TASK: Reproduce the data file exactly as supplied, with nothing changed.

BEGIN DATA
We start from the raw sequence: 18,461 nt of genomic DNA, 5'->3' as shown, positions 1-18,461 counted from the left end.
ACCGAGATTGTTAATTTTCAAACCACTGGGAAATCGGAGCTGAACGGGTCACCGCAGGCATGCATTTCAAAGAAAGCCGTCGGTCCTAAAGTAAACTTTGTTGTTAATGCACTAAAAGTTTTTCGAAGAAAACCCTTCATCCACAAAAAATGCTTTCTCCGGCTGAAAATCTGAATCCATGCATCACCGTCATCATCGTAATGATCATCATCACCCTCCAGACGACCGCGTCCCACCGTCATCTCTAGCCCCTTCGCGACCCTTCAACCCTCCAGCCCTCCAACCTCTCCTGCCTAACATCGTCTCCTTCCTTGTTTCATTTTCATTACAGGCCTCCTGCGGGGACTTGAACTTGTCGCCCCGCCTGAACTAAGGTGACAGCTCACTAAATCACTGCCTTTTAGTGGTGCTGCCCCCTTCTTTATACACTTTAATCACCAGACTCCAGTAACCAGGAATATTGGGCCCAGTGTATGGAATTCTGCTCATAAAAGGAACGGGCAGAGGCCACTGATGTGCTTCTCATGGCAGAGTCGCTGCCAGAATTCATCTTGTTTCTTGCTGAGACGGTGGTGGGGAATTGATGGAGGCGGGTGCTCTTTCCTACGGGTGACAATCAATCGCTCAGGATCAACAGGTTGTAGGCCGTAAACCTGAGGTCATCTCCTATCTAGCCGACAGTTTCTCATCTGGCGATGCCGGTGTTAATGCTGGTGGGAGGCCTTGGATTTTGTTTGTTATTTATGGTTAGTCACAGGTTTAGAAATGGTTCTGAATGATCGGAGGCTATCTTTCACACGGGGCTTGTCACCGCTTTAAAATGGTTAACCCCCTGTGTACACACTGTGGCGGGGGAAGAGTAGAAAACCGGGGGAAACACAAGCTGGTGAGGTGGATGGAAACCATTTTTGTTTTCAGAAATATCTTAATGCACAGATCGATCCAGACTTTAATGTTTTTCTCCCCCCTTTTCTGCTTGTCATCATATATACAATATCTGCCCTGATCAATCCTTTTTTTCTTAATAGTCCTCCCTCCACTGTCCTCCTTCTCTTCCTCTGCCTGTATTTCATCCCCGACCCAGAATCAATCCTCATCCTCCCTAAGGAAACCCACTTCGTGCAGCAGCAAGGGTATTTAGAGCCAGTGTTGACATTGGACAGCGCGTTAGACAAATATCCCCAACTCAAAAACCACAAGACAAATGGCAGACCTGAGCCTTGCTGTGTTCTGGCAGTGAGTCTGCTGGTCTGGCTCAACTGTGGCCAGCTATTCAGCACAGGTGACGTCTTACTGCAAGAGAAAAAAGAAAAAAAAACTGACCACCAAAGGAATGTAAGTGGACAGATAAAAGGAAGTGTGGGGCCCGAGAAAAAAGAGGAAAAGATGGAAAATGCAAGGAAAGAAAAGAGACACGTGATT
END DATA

We start from the raw sequence: 18,461 nt of genomic DNA, 5'->3' as shown, positions 1-18,461 counted from the left end.
ACCGAGATTGTTAATTTTCAAACCACTGGGAAATCGGAGCTGAACGGGTCACCGCAGGCATGCATTTCAAAGAAAGCCGTCGGTCCTAAAGTAAACTTTGTTGTTAATGCACTAAAAGTTTTTCGAAGAAAACCCTTCATCCACAAAAAATGCTTTCTCCGGCTGAAAATCTGAATCCATGCATCACCGTCATCATCGTAATGATCATCATCACCCTCCAGACGACCGCGTCCCACCGTCATCTCTAGCCCCTTCGCGACCCTTCAACCCTCCAGCCCTCCAACCTCTCCTGCCTAACATCGTCTCCTTCCTTGTTTCATTTTCATTACAGGCCTCCTGCGGGGACTTGAACTTGTCGCCCCGCCTGAACTAAGGTGACAGCTCACTAAATCACTGCCTTTTAGTGGTGCTGCCCCCTTCTTTATACACTTTAATCACCAGACTCCAGTAACCAGGAATATTGGGCCCAGTGTATGGAATTCTGCTCATAAAAGGAACGGGCAGAGGCCACTGATGTGCTTCTCATGGCAGAGTCGCTGCCAGAATTCATCTTGTTTCTTGCTGAGACGGTGGTGGGGAATTGATGGAGGCGGGTGCTCTTTCCTACGGGTGACAATCAATCGCTCAGGATCAACAGGTTGTAGGCCGTAAACCTGAGGTCATCTCCTATCTAGCCGACAGTTTCTCATCTGGCGATGCCGGTGTTAATGCTGGTGGGAGGCCTTGGATTTTGTTTGTTATTTATGGTTAGTCACAGGTTTAGAAATGGTTCTGAATGATCGGAGGCTATCTTTCACACGGGGCTTGTCACCGCTTTAAAATGGTTAACCCCCTGTGTACACACTGTGGCGGGGGAAGAGTAGAAAACCGGGGGAAACACAAGCTGGTGAGGTGGATGGAAACCATTTTTGTTTTCAGAAATATCTTAATGCACAGATCGATCCAGACTTTAATGTTTTTCTCCCCCCTTTTCTGCTTGTCATCATATATACAATATCTGCCCTGATCAATCCTTTTTTTCTTAATAGTCCTCCCTCCACTGTCCTCCTTCTCTTCCTCTGCCTGTATTTCATCCCCGACCCAGAATCAATCCTCATCCTCCCTAAGGAAACCCACTTCGTGCAGCAGCAAGGGTATTTAGAGCCAGTGTTGACATTGGACAGCGCGTTAGACAAATATCCCCAACTCAAAAACCACAAGACAAATGGCAGACCTGAGCCTTGCTGTGTTCTGGCAGTGAGTCTGCTGGTCTGGCTCAACTGTGGCCAGCTATTCAGCACAGGTGACGTCTTACTGCAAGAGAAAAAAGAAAAAAAAACTGACCACCAAAGGAATGTAAGTGGACAGATAAAAGGAAGTGTGGGGCCCGAGAAAAAAGAGGAAAAGATGGAAAATGCAAGGAAAGAAAAGAGACACGTGATT